We suspect that this newspaper's cajoling was instrumental in having Albert Gordon, the still relatively new executive director of the Office of Utilities Regulation (OUR), to finally break his silence about his mission and vision for the agency.
Noticeably, Mr Gordon chose to do this by way of press advertisements, rather than direct engagement with those whose job it is to question and probe and to present their findings to the public.
That, of course, is Mr Gordon's right. His approach may yet evolve.
For now, though, what Mr Gordon has proffered is in need of more and better particulars, if the OUR, after its handling of recent bids for new electricity-generating capacity, is to patch up its reputation and rekindle the faith of Jamaicans in it as an agency that protects their interests.
For instance, the director general says that the OUR is laying the foundation to have "a more customer-centric" approach, but is short on specifics on how this will manifest itself. He speaks in impenetrable generalities.
We look forward to greater clarity on this issue.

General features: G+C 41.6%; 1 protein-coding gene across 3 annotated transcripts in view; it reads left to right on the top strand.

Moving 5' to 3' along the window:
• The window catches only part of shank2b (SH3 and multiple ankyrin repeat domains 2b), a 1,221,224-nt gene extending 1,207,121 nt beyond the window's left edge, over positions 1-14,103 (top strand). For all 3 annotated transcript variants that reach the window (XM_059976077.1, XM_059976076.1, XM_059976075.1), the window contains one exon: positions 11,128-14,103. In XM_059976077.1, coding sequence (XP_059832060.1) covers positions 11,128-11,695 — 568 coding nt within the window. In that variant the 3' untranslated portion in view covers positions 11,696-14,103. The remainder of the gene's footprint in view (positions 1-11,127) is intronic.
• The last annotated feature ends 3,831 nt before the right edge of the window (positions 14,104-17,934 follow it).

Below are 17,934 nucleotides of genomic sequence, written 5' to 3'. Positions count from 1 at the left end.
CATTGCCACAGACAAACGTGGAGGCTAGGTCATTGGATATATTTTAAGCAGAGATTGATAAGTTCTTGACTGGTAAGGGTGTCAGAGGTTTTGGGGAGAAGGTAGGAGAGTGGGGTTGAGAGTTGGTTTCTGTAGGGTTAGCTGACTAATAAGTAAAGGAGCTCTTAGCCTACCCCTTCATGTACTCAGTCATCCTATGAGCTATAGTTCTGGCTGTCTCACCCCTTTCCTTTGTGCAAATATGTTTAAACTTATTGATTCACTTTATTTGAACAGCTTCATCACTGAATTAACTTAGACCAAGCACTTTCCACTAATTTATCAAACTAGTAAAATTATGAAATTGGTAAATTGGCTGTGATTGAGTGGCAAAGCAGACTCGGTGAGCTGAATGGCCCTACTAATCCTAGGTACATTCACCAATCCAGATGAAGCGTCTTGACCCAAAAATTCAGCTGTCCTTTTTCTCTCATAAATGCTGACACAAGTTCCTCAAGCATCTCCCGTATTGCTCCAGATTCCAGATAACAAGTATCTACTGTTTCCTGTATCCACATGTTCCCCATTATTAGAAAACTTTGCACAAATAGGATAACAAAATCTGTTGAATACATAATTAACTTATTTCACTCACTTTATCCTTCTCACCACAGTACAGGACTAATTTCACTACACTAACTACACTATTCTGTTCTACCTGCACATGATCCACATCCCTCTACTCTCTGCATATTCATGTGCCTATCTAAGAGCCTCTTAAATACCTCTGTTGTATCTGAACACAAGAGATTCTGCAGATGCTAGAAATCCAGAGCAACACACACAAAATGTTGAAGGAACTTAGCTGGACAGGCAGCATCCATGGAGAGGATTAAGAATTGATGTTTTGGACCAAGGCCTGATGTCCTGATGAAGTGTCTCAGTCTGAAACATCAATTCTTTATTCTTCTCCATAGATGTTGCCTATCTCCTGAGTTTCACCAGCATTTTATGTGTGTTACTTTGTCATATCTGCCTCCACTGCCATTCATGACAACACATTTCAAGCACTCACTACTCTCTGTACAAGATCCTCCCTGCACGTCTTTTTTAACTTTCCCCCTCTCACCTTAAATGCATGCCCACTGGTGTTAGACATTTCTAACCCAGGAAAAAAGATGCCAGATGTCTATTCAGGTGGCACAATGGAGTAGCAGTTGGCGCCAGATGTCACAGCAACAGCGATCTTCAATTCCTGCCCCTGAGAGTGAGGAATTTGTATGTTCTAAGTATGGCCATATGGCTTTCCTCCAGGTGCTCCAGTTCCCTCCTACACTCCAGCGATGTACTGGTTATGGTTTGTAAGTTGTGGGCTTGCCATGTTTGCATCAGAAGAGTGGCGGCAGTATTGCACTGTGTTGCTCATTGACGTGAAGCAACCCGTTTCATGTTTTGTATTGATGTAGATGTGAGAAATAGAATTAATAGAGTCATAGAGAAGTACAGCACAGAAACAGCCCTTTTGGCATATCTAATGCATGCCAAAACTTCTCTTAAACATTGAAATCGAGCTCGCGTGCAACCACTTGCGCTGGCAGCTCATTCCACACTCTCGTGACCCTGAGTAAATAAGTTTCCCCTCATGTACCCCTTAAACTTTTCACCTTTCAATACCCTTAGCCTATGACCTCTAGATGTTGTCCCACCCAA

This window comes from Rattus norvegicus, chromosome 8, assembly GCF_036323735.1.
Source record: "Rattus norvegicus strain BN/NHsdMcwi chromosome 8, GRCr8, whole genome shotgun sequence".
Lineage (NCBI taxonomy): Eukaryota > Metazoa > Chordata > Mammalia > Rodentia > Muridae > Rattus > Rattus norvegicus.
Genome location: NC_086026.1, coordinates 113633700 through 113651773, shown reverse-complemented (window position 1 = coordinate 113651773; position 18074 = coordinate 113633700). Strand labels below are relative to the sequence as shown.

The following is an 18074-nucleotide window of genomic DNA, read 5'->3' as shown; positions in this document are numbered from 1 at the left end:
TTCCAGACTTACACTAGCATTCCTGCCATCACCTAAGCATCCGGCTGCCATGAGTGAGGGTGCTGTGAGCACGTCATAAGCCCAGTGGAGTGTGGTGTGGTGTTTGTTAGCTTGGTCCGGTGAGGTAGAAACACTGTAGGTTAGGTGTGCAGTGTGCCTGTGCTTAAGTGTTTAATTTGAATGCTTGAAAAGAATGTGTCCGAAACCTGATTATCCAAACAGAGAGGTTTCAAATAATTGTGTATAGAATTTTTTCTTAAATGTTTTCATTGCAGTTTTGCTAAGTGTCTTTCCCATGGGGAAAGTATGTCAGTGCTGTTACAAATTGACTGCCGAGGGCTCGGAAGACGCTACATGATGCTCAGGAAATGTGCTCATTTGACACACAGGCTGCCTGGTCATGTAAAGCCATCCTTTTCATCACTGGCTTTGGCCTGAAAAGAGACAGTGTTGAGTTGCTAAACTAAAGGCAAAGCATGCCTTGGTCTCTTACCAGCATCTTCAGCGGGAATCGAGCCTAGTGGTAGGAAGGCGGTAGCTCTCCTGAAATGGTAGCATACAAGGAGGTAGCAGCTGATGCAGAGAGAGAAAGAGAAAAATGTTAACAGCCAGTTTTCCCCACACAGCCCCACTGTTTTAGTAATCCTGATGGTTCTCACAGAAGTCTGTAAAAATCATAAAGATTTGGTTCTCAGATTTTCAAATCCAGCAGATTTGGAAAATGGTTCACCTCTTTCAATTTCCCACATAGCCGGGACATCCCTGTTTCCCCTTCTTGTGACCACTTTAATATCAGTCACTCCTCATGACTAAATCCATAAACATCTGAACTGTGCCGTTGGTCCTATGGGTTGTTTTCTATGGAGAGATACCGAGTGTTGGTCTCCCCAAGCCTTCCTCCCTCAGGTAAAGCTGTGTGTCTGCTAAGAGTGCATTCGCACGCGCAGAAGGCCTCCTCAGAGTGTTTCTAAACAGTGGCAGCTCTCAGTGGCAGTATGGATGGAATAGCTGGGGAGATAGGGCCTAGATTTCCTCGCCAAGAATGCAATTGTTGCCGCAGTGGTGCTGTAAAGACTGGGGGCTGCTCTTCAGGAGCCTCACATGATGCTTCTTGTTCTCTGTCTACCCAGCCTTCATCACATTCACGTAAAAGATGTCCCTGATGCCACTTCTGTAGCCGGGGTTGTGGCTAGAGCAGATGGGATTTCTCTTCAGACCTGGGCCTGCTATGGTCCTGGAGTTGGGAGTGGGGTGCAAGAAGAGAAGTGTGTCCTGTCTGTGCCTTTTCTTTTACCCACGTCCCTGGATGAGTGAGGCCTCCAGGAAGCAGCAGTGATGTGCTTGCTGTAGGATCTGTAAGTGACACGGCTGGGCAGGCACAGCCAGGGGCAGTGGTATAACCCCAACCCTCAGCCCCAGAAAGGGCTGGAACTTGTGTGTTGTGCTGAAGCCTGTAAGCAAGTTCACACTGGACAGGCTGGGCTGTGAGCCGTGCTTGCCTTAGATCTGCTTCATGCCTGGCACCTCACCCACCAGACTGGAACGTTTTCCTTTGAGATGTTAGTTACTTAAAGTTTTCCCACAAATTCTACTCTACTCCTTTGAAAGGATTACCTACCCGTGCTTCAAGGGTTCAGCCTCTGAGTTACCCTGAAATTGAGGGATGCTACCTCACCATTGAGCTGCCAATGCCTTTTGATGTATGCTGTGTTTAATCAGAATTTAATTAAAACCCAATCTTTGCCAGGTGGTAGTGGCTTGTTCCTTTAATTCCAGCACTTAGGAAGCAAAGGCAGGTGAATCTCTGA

But far more urgent is for Mr Gordon and the OUR to give the public specific and detailed information on the power purchase agreement (PPA) that has been concluded between Energy World International, the company that has the green light to build a 360-megawatt, gas-fired power plant, and the Jamaica Public Service Company (JPS), which has a monopoly on the transmission and distribution of electricity.
Jamaicans now pay in the region of US$0.42 per kilowatt-hour of electricity, a rate that is among the highest in this region, which helps to make Jamaican firms, and the economy generally, uncompetitive.
When the transition to gas-fired power plants was first mooted, it was argued that the use of this fuel to generate over half of peak electricity demand, with new efficient plants, would lower rates by upwards of one-third.
There have been recent whispers, but no confirmation, that savings at this level will not be realised. The gains, it has been suggested, will be substantially less.
There can be no independent calculation of the likely future cost of electricity to consumers in the absence of the price in that PPA. The earlier it is available to consumers, the quicker they, including businesses, can plan their strategies.
Mr Gordon's press advertisement, however, does not explicitly promise public disclosure of the details of the PPA, saying only that its ratification by JPS directors will pave the way "for the start of the project".
We urge transparency on this matter. Now!
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